What is BUILDING AIRTIGHTNESS? What does BUILDING AIRTIGHTNESS mean? BUILDING AIRTIGHTNESS meaning – BUILDING AIRTIGHTNESS definition – BUILDING AIRTIGHTNESS explanation.
Source: Wikipedia.org article, adapted under https://creativecommons.org/licenses/by-sa/3.0/ license.
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Building airtightness (also called envelope airtightness) can be defined as the resistance to inward or outward air leakage through unintentional leakage points or areas in the building envelope. This air leakage is driven by differential pressures across the building envelope due to the combined effects of stack, external wind and mechanical ventilation systems.
Airtightness is the fundamental building property that impacts infiltration and exfiltration (the uncontrolled inward and outward leakage of outdoor air through cracks, interstices or other unintentional openings of a building, caused by pressure effects of the wind and/or stack effect).
An airtight building has several positive impacts when combined with an appropriate ventilation system (whether natural, mechanical, or hybrid):
Lower heating bills due to less heat loss, with potentially smaller requirements for heating and cooling equipment capacities.
Better performing ventilation system.
Reduced chance of mold and rot because moisture is less likely to enter and become trapped in cavities.
Fewer drafts and thus increased thermal comfort.
A number of studies have shown substantial energy savings by tightening building envelopes. The ASIEPI project technical report on building and ductwork airtightness estimates the energy impact of envelope airtightness in the order of 10 kWh per m2 of floor area per year, for the heating needs in a moderately cold region (2500 degree-days). Experimental data showing the energy savings of good airtightness were also published by the Building Research Establishment in the UK as well as REHVA journals’ special issue on airtightness. They conclude 15% of the space conditioning energy use can be saved in the UK context going from 11.5 m3/(m2·h) @50 Pa (average current value) down to 5 m3/(m2·h) @50 Pa (achievable).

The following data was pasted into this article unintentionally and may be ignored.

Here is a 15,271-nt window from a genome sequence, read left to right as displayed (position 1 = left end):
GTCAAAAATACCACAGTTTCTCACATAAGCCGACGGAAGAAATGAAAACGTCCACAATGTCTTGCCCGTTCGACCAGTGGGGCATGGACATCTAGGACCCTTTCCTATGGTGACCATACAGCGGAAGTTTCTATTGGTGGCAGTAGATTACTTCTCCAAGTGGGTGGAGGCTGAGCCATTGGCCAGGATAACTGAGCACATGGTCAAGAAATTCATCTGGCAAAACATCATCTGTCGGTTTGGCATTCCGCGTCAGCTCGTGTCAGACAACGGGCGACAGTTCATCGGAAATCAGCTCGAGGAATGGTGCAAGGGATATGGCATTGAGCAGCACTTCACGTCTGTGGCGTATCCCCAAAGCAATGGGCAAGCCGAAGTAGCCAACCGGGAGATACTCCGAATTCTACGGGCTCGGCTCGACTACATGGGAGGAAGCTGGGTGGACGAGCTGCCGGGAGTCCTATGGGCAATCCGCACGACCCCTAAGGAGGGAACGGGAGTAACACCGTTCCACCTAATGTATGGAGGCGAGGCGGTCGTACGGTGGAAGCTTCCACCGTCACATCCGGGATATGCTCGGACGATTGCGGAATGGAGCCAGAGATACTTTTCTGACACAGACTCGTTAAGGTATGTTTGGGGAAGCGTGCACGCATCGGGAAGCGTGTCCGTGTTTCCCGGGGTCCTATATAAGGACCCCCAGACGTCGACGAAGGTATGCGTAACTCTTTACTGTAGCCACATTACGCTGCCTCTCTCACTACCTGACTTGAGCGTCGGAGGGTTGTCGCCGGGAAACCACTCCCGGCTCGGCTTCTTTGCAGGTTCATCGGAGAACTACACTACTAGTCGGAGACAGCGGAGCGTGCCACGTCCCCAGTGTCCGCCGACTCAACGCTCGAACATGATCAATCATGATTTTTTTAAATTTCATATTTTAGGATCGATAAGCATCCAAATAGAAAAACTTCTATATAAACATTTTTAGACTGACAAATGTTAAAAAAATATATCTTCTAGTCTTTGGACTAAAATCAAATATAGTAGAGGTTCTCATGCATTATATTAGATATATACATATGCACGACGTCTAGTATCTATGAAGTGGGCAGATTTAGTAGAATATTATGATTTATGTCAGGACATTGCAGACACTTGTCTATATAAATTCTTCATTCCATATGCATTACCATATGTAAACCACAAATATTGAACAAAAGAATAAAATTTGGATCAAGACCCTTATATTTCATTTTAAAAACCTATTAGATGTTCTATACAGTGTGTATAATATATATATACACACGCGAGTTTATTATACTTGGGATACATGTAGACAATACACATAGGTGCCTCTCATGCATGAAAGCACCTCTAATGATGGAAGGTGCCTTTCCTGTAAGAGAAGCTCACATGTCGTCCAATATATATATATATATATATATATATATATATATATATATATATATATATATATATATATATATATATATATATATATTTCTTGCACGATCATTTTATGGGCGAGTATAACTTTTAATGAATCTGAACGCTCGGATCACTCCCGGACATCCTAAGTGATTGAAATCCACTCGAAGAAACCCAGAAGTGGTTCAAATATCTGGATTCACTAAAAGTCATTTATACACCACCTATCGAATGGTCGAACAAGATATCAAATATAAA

Given its impacts on heat losses, good building airtightness may allow installation of smaller heating and cooling capacities. Conversely, poor airtightness may prevent achieving the desired indoor temperature conditions if the equipment has not been sized with proper estimates of infiltration heat losses.
From an energy point of view, it is almost always desirable to increase air tightness, but if infiltration is providing useful dilution of indoor contaminants, indoor air quality may suffer. However, it is often unclear how useful this dilution is because building leaks cause uncontrolled airflows and potentially poorly ventilated rooms although the total building air exchange rate may be sufficient. This adverse effect has been confirmed by numerical simulations in the French context which has shown that typical mechanical ventilation systems yielded better indoor air quality with tighter envelopes.
Air leaking out of the envelope may cause condensation damage as its temperature drops below dew point.